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Athlete hopes his message isn’t lost

– He’s 6-foot-6 and plays soccer at a place where soccer means something, so maybe there are assumptions at work here. Maybe, with Patrick T’Kindt, there are notions that don’t feel like notions at all, but lead-pipe cinches.

For instance: Maybe you look at him and think kids bullying other kids flies below his radar.

Maybe you look at him – a junior goalkeeper at Carroll, who has played every position since the game got its hooks in him when he was 5 – and think the dark things that sometimes float beneath the surface of the everyday high school experience never invade his athlete’s bubble. They happen, sure. They’re real. But Homestead’s on the schedule next, or Canterbury, or Bishop Luers. Who has time to notice?

Well. You may deposit all of those assumptions, all of those notions, right here. And don’t forget to flush.

Don’t forget, because if Patrick T’Kindt loves his soccer (“You need your whole team in order to score. I like that,” he says), it is not his only love. He’s also into film. Last year he took a film class at Carroll, and now he says he intends to pursue a career in the film industry. And so when he and fellow Carroll student Brett Peters attended a national leadership meeting in Indianapolis last November, they were immediately captivated when a group representing the No Bull Challenge presented an opportunity for students to enter an anti-bullying video competition.

T’Kindt and Peters jumped at it.

“It’s funny,” T’Kindt says. “On the ride home on the bus, we started the planning of the video.”

What they ended up with was a short film called “Lost Hope,” and it does not have a happy ending. It’s about a high school student who’s relentlessly bullied, until in the end he takes his own life. The message, T’Kindt says, is that bullying is a serious matter.

“That’s the reason for the harsh ending,” he says. “Bad things can happen.”

And, for pointing that out, good things happened. In June, T’Kindt and Peters learned that “Lost Hope” had been named a Great American No Bull Video Contest finalist; they’ll be going to Los Angeles to attend the Teen Video Award Show, where the winning film will be announced Aug. 10.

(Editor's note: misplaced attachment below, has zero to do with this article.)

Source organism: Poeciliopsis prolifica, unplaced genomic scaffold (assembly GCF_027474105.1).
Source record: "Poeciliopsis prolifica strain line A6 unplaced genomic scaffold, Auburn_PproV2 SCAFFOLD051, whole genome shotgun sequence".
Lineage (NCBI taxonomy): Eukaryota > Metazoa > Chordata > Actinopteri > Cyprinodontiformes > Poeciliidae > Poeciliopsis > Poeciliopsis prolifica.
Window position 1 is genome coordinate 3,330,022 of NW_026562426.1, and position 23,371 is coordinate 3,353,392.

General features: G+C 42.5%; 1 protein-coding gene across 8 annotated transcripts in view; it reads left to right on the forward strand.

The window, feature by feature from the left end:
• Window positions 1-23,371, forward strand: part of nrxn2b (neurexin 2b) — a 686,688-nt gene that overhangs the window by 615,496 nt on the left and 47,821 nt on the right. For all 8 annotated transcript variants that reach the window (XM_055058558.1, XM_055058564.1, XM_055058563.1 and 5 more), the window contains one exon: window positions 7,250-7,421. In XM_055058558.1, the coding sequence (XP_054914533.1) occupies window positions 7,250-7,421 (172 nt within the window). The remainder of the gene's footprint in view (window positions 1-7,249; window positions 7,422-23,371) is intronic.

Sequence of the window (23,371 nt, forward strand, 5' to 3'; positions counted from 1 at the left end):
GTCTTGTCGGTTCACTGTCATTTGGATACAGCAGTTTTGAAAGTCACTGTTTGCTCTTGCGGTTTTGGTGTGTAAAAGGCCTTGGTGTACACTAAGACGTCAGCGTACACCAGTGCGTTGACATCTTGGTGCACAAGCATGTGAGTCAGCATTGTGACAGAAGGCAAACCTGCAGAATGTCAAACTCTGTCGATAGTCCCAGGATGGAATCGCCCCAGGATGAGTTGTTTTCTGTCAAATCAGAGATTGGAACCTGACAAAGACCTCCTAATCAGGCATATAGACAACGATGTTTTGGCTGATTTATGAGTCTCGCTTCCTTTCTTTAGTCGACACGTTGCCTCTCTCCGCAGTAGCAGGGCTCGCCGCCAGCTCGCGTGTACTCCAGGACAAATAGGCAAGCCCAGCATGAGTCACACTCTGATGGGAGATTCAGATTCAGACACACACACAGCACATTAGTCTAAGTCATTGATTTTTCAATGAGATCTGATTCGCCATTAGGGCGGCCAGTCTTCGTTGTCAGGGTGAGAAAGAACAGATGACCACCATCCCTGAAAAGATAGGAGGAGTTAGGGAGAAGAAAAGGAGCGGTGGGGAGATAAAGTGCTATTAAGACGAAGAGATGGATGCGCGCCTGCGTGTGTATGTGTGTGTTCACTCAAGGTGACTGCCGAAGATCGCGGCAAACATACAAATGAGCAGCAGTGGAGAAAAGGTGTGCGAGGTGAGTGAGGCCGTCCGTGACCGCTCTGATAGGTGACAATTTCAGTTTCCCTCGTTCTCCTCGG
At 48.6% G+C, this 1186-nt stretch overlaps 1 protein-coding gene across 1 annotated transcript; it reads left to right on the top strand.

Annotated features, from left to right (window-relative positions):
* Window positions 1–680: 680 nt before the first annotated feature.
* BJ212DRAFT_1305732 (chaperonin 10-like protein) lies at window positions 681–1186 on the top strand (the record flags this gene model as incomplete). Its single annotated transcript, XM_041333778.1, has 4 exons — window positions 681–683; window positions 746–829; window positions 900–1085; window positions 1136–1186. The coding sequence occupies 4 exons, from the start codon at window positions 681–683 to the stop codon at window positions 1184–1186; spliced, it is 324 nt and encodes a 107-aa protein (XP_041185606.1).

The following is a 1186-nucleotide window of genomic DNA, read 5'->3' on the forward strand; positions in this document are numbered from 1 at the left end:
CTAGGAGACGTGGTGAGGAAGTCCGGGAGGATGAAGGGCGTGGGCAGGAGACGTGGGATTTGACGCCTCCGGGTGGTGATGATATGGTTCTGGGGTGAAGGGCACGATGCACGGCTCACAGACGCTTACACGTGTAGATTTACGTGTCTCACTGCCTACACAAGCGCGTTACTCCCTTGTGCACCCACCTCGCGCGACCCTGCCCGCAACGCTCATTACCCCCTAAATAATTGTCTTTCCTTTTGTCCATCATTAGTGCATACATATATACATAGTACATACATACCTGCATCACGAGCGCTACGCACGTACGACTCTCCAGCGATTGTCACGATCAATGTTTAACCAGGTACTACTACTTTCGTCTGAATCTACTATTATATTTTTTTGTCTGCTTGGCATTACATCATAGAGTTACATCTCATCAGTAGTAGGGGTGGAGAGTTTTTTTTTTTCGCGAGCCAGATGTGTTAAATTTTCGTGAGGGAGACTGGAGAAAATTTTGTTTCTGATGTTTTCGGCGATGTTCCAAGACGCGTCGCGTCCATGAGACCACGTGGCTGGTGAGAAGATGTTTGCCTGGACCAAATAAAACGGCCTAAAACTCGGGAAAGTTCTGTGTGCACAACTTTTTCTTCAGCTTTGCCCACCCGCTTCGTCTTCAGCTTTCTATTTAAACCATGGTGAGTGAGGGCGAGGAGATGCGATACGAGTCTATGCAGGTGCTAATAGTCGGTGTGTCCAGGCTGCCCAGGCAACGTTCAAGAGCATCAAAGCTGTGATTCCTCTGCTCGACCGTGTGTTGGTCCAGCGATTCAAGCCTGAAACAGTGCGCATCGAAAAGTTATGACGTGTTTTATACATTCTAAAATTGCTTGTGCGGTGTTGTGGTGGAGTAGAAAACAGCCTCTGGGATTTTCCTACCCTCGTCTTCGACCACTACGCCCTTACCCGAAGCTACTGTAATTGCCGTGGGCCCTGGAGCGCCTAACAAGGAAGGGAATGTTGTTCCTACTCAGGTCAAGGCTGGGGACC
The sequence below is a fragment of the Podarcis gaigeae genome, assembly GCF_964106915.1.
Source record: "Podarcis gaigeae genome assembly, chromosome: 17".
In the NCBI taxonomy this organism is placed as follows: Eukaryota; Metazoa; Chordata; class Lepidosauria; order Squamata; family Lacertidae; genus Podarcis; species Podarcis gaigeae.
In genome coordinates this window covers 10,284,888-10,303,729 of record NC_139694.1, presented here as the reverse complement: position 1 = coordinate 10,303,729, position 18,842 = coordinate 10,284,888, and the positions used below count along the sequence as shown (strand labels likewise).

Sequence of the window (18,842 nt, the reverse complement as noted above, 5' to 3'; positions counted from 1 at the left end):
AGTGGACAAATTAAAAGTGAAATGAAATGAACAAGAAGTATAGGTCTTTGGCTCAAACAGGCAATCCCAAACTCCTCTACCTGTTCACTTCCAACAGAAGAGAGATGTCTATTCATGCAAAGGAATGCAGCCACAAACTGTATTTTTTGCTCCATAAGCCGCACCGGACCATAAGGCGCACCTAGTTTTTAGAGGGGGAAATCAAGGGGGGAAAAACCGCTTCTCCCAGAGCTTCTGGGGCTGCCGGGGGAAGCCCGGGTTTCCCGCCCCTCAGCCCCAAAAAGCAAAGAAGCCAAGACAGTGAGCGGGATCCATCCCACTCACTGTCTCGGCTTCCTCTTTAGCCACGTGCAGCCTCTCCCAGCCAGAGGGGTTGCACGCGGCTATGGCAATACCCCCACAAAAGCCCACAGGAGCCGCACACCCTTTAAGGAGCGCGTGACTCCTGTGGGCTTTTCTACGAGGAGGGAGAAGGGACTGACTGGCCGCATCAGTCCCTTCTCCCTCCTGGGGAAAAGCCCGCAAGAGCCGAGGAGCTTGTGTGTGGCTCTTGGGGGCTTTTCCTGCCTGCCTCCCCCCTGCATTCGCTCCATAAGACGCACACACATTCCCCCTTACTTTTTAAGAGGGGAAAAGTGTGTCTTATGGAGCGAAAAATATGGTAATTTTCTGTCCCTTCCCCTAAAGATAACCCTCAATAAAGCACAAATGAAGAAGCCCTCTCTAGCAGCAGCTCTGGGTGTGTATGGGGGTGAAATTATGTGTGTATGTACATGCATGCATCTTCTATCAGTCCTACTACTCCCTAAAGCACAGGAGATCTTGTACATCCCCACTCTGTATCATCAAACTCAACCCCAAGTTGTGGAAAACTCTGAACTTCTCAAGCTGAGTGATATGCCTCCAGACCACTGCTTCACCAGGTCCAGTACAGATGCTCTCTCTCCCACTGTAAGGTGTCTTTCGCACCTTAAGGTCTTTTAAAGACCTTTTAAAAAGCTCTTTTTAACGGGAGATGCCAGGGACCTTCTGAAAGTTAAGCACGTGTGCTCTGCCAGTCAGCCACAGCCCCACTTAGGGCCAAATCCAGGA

Carroll soccer will make that trip to, in a sense. T’Kindt recruited “probably three” of his teammates to be in the video, and Adam Gannon, a junior midfielder, plays the bullying victim. Turns out they’re all far more aware of the problem than you might think; T’Kindt, for one, says he’s been subject to bullying himself, and he sees it in the hallways, too.

“Not, like, huge, but, yeah, I’ve seen some minor bullying,” he says. “And I’ve been bullied every now and then, but it hasn’t been a major issue. You just see it every now and then – but the problem is, I know it happens a lot more online.”

And so, “Lost Hope.” And so, a trip to L.A. for a 6-6 goalkeeper and budding filmmaker. And so, goodbye to all those assumptions about the athletic bubble and what does or does not penetrate it.

“We wanted to send a message that bullying has major consequences,” T’Kindt says.

And a few other messages as well.

Ben Smith has been covering sports in Fort Wayne since 1986. His columns appear four times a week. He can be reached by email at bensmith@jg.net; phone, 461-8736; or fax 461-8648.

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